Movement breaks — My holistic doctor said to me recently: “sitting is the new smoking.” As someone who has sat at a desk most of my professional life, I have finally realized this lack of movement takes a toll. And so I have an alarm set on my phone for 2 times during the day to get up and take a dance break or at least do some kind of movement. My body is always grateful for this!

Hydration — I never used to drink water or much of anything really. I’ve learned that dehydration alone can cause a lack of clarity and emotional distress. Yes, properly hydrating causes many more trips to the bathroom but that creates more movement, which again is an act of self-love for me! Fun tip: when our pee is yellow, we’re dehydrated. When well-hydrated our pee is very near clear! The suggested water intake is half your weight in ounces per day. I add lemon to make it more interesting, and I also drink filtered water.

Reading oracle cards — I find oracle cards very fun and playful as prompts to help me work through the ups and downs of life and work. I ask a question and by pulling one or several cards I receive guidance that helps me gain clarity and understand the lessons a situation is designed to teach me.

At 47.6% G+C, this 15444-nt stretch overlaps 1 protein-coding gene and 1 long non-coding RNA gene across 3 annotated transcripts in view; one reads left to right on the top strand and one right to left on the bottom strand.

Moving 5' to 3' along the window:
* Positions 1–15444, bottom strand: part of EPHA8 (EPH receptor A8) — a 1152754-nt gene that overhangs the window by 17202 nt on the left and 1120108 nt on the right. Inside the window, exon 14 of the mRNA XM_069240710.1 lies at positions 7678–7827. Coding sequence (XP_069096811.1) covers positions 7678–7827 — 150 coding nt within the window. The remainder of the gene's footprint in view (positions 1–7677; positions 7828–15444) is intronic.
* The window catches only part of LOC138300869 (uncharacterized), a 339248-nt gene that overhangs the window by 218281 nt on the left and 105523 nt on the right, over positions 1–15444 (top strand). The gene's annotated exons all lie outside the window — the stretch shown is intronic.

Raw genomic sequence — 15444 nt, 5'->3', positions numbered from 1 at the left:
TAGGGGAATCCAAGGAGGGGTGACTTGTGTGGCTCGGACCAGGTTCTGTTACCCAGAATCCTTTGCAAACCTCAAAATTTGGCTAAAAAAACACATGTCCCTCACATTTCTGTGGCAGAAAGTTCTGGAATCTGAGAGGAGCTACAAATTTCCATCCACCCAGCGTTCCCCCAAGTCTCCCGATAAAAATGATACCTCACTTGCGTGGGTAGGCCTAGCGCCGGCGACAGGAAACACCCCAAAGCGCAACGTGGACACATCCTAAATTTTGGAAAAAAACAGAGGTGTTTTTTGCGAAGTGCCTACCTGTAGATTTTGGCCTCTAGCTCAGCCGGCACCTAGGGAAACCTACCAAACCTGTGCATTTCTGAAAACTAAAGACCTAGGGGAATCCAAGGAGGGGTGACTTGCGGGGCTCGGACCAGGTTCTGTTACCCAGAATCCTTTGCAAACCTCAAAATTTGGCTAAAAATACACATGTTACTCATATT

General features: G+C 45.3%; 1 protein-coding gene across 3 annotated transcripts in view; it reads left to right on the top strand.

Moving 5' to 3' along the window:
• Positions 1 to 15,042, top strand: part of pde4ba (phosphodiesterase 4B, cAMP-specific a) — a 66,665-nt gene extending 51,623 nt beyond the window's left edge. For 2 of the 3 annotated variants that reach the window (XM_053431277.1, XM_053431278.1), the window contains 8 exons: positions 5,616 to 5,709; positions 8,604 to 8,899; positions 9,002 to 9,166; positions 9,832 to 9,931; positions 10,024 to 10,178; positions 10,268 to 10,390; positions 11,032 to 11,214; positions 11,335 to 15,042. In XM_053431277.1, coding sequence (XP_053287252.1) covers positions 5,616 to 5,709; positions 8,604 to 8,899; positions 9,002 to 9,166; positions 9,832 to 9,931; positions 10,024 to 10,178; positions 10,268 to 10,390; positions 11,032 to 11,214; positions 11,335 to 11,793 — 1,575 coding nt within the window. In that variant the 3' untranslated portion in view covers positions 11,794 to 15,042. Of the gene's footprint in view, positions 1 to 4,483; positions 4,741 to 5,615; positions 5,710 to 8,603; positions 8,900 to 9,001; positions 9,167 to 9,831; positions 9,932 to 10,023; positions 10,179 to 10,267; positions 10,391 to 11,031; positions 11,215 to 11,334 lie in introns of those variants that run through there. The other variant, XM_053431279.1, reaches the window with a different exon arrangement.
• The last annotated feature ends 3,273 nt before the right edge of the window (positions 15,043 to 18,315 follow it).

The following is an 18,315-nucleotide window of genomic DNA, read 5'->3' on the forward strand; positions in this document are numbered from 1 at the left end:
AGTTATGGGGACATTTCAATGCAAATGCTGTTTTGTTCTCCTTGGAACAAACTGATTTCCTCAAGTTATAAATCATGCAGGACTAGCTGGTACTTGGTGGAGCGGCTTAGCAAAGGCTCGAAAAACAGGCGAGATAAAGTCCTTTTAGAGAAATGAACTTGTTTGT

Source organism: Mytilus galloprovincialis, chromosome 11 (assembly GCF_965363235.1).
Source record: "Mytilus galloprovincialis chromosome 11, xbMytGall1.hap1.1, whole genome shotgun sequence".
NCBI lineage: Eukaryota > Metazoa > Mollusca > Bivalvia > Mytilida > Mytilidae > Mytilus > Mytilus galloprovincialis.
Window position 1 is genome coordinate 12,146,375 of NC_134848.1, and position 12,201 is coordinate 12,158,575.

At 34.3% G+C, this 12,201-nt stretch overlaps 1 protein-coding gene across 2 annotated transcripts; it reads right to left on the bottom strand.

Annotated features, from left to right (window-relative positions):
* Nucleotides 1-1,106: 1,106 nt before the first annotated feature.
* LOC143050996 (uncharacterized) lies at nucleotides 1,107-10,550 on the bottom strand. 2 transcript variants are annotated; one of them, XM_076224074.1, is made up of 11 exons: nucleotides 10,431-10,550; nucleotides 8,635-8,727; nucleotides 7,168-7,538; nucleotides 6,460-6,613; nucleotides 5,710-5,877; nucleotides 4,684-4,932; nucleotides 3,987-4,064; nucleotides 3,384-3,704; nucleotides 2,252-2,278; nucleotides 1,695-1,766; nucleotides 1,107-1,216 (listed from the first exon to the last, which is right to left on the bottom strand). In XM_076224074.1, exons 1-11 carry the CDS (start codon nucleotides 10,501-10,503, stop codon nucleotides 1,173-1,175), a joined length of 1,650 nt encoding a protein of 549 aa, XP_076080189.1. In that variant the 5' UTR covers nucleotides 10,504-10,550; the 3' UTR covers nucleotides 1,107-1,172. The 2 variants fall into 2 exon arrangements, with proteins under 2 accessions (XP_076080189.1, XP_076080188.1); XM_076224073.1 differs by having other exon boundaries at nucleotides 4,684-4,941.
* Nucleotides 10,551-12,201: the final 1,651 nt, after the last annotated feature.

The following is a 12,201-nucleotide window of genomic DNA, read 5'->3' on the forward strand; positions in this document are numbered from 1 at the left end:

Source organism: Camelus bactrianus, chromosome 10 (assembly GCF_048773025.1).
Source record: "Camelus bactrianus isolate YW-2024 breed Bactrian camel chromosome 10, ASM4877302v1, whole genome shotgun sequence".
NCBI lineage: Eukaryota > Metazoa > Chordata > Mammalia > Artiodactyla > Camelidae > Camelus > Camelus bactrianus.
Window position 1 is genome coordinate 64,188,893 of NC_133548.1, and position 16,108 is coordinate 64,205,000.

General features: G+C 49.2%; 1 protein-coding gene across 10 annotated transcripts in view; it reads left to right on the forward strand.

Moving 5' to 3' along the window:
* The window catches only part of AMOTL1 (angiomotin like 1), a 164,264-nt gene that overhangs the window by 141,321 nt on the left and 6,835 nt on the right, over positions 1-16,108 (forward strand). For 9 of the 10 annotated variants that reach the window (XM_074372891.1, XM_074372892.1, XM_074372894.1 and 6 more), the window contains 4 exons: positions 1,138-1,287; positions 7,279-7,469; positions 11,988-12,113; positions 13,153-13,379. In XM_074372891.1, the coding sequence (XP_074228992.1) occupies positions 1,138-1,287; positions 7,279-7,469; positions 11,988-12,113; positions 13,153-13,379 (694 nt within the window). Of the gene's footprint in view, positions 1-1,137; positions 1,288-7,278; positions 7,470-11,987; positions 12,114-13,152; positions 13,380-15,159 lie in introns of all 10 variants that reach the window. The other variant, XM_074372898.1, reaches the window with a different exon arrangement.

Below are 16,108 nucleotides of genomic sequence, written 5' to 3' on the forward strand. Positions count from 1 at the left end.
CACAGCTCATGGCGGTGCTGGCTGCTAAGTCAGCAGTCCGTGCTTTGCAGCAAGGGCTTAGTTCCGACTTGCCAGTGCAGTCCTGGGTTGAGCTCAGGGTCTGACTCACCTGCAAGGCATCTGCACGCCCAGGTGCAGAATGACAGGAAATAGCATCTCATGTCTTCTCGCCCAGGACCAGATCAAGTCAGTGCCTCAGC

Mastermind group — Self-love involves a lot of alone time but for me also includes time in the community. One of my most sacred communities is a business mastermind. My mastermind group is made up of 4 women, all entrepreneurs in different industries. We meet once per month and give each other support and guidance around each other’s businesses. We call ourselves “the Board” because it is like we are on the Board of Directors for each other’s businesses. When I am struggling professionally with a decision or feeling insecure about something I want to do, this group helps remind me of my greatest strengths to help me stay on my most authentic course. I feel safe and supported in my work and life thanks to these magical women!

What are your favorite books, podcasts, or resources for self-psychology, intimacy, or relationships? What do you love about each one and how does it resonate with you?

Anything Brene Brown –